Mizuno: Japanese people have a high level of literacy when it comes to enjoying “subtle signs,” and that’s why Japan’s content and creators excel in various forms of “non-verbal communication expressions” such as characters, stamps, and emojis. Additionally, Japan has a long history of accumulating character content like manga and anime, which makes it challenging for other countries to catch up.
In the case of the United States, talented creators often aspire to the film industry, while in Japan, many aim to create manga, anime, or characters. Therefore, it can be said that the world’s most talented individuals gather in these genres.
Creating manga requires not only drawing skills but also the ability to write compelling stories. Individuals in this field possess multi-talents, like those of film scriptwriters and directors, performing all the tasks alone.
Moreover, what sets Japan apart is that pop culture is properly established as a business, which is significantly different from other countries.
Okubo: In the “Dream Occupation Survey” targeting elementary and junior high school students conducted by Nifty’s “Kids @ nifty” on April 6th this year, “Manga artist/animator/illustrator” ranked first among both elementary and junior high school students. This might be a unique result for Japan, don’t you think?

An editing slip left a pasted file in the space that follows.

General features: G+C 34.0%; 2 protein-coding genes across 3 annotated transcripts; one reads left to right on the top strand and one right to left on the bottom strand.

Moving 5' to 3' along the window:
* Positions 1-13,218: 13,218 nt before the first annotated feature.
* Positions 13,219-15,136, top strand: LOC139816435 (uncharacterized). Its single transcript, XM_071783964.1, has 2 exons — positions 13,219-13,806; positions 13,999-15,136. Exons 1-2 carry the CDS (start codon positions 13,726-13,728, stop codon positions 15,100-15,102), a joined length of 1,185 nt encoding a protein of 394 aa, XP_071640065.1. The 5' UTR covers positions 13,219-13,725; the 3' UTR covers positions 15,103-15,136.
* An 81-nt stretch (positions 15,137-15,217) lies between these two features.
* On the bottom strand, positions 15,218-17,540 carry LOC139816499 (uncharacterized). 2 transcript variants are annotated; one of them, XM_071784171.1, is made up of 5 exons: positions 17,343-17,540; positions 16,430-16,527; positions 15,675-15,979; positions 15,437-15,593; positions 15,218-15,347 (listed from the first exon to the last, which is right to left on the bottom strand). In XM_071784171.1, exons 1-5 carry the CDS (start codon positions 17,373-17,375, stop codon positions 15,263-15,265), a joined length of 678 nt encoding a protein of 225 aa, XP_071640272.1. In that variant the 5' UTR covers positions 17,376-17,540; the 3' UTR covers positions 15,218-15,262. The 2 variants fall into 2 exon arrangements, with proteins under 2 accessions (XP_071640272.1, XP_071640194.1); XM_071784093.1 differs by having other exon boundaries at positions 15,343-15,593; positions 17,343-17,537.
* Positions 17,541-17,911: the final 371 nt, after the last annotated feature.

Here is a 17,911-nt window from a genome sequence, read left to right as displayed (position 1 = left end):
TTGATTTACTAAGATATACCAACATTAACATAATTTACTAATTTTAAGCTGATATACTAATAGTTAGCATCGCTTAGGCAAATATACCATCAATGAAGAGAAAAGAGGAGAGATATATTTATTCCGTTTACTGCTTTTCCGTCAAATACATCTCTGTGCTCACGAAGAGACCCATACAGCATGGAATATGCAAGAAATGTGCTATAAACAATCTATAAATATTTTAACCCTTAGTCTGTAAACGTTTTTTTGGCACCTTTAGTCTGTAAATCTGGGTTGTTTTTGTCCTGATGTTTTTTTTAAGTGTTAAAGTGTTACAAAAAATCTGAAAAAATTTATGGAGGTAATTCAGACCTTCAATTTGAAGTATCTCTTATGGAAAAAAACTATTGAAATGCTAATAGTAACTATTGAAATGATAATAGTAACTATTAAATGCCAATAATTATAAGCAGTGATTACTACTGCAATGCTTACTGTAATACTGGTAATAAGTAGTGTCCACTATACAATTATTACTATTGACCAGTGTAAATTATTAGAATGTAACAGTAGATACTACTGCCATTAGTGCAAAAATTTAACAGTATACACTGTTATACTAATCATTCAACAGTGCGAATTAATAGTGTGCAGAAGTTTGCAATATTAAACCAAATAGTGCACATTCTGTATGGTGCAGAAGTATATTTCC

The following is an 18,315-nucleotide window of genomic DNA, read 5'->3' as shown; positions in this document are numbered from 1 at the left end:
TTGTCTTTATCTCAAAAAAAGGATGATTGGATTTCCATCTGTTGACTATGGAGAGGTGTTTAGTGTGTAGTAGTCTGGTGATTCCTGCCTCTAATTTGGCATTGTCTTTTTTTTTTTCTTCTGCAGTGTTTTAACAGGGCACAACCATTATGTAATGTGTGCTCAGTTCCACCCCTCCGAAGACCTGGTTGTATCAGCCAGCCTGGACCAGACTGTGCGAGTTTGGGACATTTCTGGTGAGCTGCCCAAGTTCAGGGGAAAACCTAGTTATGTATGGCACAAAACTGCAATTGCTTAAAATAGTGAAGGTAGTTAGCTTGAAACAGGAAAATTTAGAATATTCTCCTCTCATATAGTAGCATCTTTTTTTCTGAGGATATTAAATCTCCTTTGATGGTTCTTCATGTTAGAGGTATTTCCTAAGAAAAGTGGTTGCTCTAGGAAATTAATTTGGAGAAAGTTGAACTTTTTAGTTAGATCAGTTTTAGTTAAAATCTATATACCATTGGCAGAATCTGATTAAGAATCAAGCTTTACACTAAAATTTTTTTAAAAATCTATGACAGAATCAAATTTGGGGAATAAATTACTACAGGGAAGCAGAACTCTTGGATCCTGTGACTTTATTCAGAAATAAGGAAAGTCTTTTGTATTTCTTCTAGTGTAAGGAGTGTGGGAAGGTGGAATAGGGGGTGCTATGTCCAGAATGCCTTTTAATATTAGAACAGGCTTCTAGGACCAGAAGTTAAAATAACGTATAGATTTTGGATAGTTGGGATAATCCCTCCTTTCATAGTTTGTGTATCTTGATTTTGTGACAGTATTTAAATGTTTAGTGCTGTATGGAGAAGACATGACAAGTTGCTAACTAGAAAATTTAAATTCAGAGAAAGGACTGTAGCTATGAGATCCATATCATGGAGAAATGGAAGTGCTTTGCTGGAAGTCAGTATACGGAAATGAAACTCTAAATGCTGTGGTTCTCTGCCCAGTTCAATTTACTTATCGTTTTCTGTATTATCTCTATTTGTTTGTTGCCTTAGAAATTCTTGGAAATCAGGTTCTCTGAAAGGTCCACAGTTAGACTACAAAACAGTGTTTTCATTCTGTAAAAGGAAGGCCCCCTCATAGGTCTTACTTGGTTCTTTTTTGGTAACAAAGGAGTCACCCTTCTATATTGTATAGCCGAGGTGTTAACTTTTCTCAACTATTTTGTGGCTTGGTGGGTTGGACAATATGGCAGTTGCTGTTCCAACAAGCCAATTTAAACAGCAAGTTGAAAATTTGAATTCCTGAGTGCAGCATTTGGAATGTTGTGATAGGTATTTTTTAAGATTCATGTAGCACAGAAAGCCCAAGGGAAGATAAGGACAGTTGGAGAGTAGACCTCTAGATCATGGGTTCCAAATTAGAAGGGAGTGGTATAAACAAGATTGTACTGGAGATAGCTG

Mizuno: Yes, I believe so. There are very few countries where manga magazines, like shōnen magazines, are available to read every week. Japan is at the forefront of emoji, stamps, deco-mail, and other developments, and it can be said that it is a country where illustration and character-based communication are highly advanced.
The culture of manga, characters, and anime is ingrained in everyday life, and talented individuals gather in these fields. I think that’s the reason.
The Rise of Content Originating from Social Networking Services (SNS)
Okubo: Your company creates content in the manga and anime genres alongside creators, right?